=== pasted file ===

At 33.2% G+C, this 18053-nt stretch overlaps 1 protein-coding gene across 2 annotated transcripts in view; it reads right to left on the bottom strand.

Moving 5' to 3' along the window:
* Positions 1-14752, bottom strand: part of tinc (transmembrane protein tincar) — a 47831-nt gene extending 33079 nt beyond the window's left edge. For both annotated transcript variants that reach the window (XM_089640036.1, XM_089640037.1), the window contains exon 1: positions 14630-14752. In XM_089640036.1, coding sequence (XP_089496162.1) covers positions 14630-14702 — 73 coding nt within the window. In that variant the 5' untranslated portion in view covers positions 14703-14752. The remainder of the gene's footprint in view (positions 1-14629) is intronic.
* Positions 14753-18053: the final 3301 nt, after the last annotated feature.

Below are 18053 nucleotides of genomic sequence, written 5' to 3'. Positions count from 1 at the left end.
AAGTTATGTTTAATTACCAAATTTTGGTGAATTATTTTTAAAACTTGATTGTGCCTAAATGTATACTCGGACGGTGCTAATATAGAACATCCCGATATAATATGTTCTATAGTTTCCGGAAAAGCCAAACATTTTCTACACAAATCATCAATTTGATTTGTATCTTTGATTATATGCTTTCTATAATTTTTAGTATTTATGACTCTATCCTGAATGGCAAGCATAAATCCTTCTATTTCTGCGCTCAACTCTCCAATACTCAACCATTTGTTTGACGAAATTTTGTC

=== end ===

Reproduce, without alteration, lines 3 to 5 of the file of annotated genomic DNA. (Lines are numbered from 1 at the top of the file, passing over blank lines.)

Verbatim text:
* Positions 1-14752, bottom strand: part of tinc (transmembrane protein tincar) — a 47831-nt gene extending 33079 nt beyond the window's left edge. For both annotated transcript variants that reach the window (XM_089640036.1, XM_089640037.1), the window contains exon 1: positions 14630-14752. In XM_089640036.1, coding sequence (XP_089496162.1) covers positions 14630-14702 — 73 coding nt within the window. In that variant the 5' untranslated portion in view covers positions 14703-14752. The remainder of the gene's footprint in view (positions 1-14629) is intronic.
* Positions 14753-18053: the final 3301 nt, after the last annotated feature.

Below are 18053 nucleotides of genomic sequence, written 5' to 3'. Positions count from 1 at the left end.